The Dangers

THE LAST BEST WEST: THE DANGERS

by B.B French

The last big timber fire within this area prior to the arrival of the new settlers was in 1885.. According to the senior Indians there had been a time that the entire area contained tall, lush forests. However, this fire jumped the river in one place and much good timber north of the Saskatchewan River was destroyed, as well as the topsoil between the moisture barriers, leaving only subsoil, wood and topsoil ashes for future growth of timber or homestead field crops. Poplars seemed to be best adapted to this damaged soil, and grew rapidly but did not replace the better timber. When the new settlers arrived there were the remains of spruce trees that were once 90 to 100 feet, that had top­pled as the result of burnt soil at their roots.

An example of the receipt issued to the homesteader for the ten dollar fee required as payment for the land.

In spite of the previous destructive timber fire, there was enough merchantable timber left to sup­ply the rural and village settlers within a large area with millions of feet of lumber and thousands of squares of shingles. The Dominion Lands Office issued free timber permits to the settlers for building materials. Many people who lived on their homesteads during the winter, worked part-time logging and having their logs sawed into lumber at the local sawmills. Many sets of building logs were cut and thousands of tamarack fence posts were taken from swamps. Also a similar quantity of fence rails were cut for public as well as private use. Planed spruce lumber at that time sold for only $10. per thousand feet board measure.

Homestead years were years of hardship, and seldom did anyone escape the ordeal. Especially was this true of those who were forced to learn to speak a new language, learn the customs of the new country, and in some cases learn to farm. Some folks had always lived in towns or cities and were accustomed to many conveniences and found adjusting to their new environment rather difficult.

One bachelor relating his experiences to me about the years he had spent doing his homestead duties, ended his narration with, "Jesus Christ! Haven't I suffered!"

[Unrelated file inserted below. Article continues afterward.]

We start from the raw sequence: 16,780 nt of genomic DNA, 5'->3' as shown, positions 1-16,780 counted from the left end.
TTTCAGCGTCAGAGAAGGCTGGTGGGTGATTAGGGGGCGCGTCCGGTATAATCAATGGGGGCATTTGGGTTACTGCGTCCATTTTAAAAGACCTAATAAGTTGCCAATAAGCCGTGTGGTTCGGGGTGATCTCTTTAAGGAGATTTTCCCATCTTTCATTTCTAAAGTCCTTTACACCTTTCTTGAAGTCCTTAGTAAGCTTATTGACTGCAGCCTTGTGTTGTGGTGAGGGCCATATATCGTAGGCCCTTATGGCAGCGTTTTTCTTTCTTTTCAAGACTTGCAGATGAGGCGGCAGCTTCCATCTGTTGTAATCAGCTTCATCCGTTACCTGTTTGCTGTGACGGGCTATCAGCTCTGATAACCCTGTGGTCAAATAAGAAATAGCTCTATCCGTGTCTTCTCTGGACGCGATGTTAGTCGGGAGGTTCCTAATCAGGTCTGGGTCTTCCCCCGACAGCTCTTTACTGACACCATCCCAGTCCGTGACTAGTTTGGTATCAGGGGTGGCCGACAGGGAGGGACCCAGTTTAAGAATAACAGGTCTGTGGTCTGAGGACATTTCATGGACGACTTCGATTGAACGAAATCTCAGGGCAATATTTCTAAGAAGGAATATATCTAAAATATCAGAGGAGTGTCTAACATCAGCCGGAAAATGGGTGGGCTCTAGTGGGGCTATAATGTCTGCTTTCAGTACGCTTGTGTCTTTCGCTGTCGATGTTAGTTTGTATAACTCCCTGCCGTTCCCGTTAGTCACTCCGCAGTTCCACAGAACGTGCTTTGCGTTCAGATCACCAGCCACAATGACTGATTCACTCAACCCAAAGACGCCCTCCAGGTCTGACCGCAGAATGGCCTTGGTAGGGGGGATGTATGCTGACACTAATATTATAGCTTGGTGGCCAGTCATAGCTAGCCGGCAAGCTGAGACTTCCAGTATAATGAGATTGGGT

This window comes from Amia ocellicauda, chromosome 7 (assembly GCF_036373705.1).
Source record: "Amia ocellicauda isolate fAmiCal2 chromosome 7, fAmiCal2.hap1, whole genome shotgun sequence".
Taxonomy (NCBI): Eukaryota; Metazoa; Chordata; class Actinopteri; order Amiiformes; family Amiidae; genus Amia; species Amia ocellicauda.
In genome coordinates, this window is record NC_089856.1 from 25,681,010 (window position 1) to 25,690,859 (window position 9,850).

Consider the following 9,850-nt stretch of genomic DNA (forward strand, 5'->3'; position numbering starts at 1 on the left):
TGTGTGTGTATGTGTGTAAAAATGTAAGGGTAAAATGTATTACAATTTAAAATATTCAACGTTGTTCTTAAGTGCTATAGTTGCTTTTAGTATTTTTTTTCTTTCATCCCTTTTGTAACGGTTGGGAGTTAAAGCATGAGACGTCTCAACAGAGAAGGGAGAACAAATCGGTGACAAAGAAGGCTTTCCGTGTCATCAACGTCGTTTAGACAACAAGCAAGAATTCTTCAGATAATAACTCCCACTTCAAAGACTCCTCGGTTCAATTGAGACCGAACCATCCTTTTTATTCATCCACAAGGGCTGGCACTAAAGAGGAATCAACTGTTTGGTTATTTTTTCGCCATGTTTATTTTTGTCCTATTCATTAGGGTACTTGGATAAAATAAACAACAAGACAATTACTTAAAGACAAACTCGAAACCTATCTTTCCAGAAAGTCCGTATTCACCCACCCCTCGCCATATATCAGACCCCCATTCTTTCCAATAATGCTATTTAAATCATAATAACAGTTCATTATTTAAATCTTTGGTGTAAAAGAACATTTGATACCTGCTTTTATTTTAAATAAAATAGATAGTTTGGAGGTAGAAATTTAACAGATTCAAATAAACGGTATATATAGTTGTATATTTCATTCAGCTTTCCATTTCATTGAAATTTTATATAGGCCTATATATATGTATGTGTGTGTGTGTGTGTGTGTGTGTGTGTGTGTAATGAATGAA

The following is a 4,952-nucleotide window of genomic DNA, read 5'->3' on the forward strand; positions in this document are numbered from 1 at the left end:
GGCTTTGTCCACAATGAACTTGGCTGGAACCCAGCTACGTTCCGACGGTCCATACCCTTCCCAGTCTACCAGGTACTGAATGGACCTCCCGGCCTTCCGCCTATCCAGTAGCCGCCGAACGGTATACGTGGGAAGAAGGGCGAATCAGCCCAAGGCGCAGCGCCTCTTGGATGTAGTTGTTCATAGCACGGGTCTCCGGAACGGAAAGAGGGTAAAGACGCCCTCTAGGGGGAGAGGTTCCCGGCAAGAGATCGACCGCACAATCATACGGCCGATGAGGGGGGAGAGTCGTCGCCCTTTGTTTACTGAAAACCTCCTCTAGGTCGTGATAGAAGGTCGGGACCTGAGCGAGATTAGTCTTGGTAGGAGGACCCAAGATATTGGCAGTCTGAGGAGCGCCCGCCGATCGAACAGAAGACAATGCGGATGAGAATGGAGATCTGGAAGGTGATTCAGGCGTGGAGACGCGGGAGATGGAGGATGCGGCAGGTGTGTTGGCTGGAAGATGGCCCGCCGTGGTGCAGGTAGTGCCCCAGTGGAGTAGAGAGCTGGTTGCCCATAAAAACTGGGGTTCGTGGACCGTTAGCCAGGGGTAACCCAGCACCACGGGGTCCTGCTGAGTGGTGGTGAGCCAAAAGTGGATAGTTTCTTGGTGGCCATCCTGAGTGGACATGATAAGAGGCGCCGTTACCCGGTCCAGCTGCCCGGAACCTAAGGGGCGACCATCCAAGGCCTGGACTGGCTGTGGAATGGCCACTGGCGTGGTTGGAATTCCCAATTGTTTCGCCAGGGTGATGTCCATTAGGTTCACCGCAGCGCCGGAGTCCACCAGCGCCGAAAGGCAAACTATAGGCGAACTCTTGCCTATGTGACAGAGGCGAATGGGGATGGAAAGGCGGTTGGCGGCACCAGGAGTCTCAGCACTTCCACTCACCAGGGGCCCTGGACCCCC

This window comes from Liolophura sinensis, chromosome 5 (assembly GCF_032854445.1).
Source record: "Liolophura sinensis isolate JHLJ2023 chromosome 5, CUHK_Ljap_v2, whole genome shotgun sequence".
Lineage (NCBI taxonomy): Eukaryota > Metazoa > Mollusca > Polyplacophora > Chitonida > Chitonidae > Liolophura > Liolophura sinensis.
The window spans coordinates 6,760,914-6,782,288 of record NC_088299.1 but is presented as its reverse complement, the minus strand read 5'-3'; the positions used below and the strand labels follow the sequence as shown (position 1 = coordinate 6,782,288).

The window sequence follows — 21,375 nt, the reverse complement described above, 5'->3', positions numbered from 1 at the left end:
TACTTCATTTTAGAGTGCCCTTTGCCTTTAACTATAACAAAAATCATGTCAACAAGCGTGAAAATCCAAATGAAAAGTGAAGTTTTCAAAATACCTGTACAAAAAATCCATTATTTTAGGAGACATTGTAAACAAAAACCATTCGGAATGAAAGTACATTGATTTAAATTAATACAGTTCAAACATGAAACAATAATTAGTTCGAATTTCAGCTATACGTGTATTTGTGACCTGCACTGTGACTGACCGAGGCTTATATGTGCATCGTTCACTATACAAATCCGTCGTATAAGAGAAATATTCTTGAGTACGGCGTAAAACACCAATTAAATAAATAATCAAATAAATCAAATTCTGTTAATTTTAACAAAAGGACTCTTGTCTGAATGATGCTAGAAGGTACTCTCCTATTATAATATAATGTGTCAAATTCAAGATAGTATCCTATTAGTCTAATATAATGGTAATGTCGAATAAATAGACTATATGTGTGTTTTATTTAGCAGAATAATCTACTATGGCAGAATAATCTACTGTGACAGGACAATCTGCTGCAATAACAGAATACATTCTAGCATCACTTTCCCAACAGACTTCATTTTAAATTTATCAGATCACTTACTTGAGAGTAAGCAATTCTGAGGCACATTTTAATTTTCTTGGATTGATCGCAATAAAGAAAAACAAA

The second bachelor to complain after describing the slow progress he believed he had achieved while doing his homestead duties, remarked, "I believe the next time I homestead, it will be in the city!"

The third chap who narrated his experiences as we walked together for a distance of five miles, facing a twenty mile per hour wind and drifting snow with a temperature of 28 below zero, ended by saying, "I'm planning to leave here. Here I am almost twenty five years old; almost a quarter of a century old, and I haven't got anything yet!"

These three settlers, all good neighbors and good citizens, left their homesteads with the necessary improvements done to be eligible for their homestead Patent, and never returned. They had lost their time, labor, and money. They had gained an education by experience, such as, before being able to dig a water well at home, having to carry drinking water from a spring a mile away. They had experience in building con­struction - homestead style. They had done fen­cing, clearing of land the hard way with an axe, saw, brush hook, brush scythe, shovel, crowbar and mattock; bringing land under cultivation with horse and ox power. Sometimes they hired their breaking done or exchanged work with a neighbor who owned a team and plow. They did donation work on the road allowances and trails by making mudholes  passable, installing culverts and small bridges made of logs and later logs and lumber. This experience and their state of good health was almost all the compensation they had for their ef­fort and financial investment. There was no im­mediate known way of recovering any of it. Their successors benefited some by their labor, though there was no way of calculating these benefits. It was a case of an ill wind that blows no good.

Horses were used to bring land under cultivation

Approximately ninety percent of the earliest set­tlers were virtually forced to leave the area within a few years because of the isolation aspects, such as no roads, poor roads, and the nearest doctor and railroad town being from fifty to seventy miles from parts of the area. All the homesteaders did something on their land toward doing their homestead duties before leaving. However, a few returned after a number of years just to see what progress had been made during their absence, and to renew old friendships.